Absolutely. Paul, thank you so much. This was a lot of information and I'm sure it will be very useful to our listeners and I would highly recommend anyone who has questions about insuring their property to reach out to Paul. As you can tell, he's very knowledgeable and he can really walk you through all the steps that you do not want to skip. Paul, what's the best way for people to reach out to you?


Paul Diaz, Paul Diaz Insurance Agency:

They could find us online at www.pauldiazins.com or just Google, "Paul Diaz Insurance Agency" or "Paul Diaz Insurance." And thank you so much for having me on Kiran, you're one of the best realtors that we work with. You're very thorough and we appreciate when you send us stuff and let us take a look at it. And it's great working with you and thank you so much. And yeah, anytime we can help, even if you're not our client, we're just here to help and if we can get a policy out of it, great. If not, it's no problem. I look at stuff all the time and say, "Hey, stay where you're at. You're good." Or make these changes and stuff like that.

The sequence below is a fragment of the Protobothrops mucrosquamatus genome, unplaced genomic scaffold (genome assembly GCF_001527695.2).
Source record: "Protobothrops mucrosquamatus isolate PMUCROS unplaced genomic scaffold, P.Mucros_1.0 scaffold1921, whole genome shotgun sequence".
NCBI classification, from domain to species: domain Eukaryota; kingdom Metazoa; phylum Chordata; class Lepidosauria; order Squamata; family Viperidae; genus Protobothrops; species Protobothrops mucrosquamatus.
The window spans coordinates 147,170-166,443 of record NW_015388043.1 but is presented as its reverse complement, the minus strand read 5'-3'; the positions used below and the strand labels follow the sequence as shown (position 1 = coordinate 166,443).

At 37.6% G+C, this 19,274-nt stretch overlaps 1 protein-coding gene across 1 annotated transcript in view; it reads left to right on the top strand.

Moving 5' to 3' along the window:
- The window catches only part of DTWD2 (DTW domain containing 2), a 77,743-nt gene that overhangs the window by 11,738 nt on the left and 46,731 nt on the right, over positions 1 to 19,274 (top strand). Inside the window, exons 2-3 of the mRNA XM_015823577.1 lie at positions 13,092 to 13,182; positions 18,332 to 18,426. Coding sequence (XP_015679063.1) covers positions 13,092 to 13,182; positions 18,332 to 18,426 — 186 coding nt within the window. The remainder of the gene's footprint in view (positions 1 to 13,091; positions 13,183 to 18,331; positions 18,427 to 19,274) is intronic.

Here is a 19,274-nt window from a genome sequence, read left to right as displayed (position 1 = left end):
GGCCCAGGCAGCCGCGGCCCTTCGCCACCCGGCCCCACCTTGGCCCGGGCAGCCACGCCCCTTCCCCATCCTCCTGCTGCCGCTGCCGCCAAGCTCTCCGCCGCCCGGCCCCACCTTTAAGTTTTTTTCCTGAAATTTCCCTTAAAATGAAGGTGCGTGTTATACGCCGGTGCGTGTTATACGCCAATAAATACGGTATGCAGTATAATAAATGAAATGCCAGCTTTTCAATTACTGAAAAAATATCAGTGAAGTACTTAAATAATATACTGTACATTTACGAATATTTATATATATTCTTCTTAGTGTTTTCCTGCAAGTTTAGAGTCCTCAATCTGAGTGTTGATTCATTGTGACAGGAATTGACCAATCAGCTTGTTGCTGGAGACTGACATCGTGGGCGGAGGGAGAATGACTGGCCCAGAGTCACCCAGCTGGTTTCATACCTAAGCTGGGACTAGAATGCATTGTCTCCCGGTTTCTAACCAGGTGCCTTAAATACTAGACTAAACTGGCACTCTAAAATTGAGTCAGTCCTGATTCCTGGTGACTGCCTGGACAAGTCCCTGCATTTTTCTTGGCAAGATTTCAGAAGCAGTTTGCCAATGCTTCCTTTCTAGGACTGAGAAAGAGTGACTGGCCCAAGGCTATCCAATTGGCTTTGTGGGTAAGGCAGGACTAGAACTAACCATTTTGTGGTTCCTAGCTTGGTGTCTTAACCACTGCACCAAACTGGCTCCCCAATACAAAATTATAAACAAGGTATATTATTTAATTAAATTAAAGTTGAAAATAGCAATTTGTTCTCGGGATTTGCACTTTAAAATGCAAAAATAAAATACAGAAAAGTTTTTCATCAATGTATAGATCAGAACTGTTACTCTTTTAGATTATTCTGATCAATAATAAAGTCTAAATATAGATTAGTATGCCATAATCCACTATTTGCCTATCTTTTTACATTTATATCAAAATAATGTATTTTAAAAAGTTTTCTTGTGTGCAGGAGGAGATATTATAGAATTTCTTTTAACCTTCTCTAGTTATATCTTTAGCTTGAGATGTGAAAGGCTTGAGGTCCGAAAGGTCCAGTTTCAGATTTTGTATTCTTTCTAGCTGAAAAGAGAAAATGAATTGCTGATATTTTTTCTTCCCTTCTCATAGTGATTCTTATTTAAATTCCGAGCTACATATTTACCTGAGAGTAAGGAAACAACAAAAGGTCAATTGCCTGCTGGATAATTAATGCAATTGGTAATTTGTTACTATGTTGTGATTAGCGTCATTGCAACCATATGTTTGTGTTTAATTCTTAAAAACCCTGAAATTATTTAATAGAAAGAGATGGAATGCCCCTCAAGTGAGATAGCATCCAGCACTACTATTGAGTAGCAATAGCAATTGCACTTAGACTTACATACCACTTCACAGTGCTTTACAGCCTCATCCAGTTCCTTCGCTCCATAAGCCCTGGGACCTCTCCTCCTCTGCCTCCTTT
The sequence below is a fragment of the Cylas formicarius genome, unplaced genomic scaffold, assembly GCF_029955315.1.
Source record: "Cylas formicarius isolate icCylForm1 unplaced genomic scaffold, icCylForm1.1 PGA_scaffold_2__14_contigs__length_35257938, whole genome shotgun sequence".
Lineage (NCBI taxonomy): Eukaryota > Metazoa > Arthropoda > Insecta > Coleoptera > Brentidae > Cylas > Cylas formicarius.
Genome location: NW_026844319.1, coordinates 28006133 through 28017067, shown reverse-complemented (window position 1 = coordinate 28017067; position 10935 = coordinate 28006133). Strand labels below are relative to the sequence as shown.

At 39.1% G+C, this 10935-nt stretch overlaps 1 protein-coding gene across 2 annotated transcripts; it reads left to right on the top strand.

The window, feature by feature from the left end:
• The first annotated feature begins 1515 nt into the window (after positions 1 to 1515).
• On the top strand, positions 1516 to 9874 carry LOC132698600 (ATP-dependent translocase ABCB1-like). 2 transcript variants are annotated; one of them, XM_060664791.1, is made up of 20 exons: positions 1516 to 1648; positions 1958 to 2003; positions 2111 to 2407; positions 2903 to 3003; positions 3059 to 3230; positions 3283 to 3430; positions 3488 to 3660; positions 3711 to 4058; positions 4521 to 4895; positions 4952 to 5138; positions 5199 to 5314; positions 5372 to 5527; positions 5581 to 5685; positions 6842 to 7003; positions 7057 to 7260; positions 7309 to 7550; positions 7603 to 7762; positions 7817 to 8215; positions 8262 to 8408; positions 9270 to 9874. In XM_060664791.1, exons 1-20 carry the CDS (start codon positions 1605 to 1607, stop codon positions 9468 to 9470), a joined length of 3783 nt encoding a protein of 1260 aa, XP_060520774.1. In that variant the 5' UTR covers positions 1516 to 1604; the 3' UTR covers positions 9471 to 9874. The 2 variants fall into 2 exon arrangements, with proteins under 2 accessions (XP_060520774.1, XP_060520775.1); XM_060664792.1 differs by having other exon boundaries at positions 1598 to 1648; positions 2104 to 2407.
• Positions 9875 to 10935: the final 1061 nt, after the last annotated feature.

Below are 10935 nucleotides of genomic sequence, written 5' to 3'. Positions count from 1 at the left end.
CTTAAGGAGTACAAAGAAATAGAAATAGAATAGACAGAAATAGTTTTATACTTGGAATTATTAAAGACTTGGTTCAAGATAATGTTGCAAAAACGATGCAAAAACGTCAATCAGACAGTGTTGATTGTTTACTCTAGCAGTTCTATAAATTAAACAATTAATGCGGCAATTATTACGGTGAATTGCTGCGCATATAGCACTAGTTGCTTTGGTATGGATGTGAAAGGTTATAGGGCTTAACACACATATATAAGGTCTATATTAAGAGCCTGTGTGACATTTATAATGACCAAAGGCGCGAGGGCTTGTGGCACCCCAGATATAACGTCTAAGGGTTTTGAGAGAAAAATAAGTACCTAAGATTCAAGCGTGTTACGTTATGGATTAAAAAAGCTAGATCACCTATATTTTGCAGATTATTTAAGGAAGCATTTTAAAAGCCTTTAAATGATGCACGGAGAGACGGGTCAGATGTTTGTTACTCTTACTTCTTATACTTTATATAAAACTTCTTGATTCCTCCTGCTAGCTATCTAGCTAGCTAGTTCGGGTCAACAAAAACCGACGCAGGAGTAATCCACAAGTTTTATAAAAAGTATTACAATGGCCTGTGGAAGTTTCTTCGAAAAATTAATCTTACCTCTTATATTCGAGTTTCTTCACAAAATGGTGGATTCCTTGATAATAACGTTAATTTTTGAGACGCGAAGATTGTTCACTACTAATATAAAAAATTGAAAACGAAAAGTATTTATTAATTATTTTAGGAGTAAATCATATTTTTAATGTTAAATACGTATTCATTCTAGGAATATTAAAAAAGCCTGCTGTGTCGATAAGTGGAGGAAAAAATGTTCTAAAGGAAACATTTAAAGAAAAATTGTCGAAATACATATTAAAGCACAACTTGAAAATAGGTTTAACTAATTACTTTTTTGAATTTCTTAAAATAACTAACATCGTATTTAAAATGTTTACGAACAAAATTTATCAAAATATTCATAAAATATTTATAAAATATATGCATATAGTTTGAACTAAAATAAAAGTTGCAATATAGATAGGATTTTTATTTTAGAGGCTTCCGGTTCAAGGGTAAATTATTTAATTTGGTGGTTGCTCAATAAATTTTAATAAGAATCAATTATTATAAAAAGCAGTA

Kiran Dhillon, SIG Commercial:

Absolutely, thank you so much!


Paul Diaz, Paul Diaz Insurance Agency:

Thank you.